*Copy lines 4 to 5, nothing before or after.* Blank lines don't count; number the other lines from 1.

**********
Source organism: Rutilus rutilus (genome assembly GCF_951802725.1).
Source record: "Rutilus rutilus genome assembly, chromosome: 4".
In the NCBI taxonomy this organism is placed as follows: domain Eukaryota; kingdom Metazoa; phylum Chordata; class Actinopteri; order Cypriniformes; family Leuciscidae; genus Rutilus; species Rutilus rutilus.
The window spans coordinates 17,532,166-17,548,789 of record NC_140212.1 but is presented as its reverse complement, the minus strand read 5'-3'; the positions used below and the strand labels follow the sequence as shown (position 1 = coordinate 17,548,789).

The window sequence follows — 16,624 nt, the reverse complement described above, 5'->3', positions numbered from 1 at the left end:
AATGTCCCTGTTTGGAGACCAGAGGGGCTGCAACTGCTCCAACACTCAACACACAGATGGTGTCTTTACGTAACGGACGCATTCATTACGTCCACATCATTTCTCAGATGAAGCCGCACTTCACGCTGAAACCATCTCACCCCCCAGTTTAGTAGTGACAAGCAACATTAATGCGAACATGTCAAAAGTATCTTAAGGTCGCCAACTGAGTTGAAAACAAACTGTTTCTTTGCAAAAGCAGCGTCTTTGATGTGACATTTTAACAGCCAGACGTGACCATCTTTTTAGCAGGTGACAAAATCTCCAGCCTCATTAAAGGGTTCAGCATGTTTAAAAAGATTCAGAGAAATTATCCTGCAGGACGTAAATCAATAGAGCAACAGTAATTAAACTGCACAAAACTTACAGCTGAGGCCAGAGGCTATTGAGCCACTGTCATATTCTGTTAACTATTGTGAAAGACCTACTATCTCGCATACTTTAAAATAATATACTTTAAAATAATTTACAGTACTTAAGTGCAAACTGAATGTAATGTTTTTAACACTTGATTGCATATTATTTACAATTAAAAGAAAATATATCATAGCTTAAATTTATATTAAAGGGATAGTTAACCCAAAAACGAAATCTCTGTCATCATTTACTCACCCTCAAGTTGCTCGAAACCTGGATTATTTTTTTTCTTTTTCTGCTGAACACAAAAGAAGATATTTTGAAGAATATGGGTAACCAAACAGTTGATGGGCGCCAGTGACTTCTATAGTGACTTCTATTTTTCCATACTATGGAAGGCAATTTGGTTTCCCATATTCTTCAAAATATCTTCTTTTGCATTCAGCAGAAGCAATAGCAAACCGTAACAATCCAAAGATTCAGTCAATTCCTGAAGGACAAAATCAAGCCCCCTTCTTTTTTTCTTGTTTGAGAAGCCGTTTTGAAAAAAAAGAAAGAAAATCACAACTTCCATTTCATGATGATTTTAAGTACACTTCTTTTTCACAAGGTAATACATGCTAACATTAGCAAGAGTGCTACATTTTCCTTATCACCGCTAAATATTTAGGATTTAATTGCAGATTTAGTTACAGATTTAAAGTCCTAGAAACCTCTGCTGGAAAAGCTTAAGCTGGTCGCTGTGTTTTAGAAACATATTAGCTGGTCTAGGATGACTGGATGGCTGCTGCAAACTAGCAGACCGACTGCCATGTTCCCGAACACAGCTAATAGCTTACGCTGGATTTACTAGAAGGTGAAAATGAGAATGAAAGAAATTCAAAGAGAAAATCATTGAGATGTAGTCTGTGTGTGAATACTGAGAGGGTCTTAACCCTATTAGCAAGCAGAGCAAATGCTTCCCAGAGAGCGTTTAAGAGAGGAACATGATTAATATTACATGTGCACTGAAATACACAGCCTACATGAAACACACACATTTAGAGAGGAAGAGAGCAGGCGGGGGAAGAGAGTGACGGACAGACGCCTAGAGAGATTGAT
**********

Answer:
The window spans coordinates 17,532,166-17,548,789 of record NC_140212.1 but is presented as its reverse complement, the minus strand read 5'-3'; the positions used below and the strand labels follow the sequence as shown (position 1 = coordinate 17,548,789).

The window sequence follows — 16,624 nt, the reverse complement described above, 5'->3', positions numbered from 1 at the left end: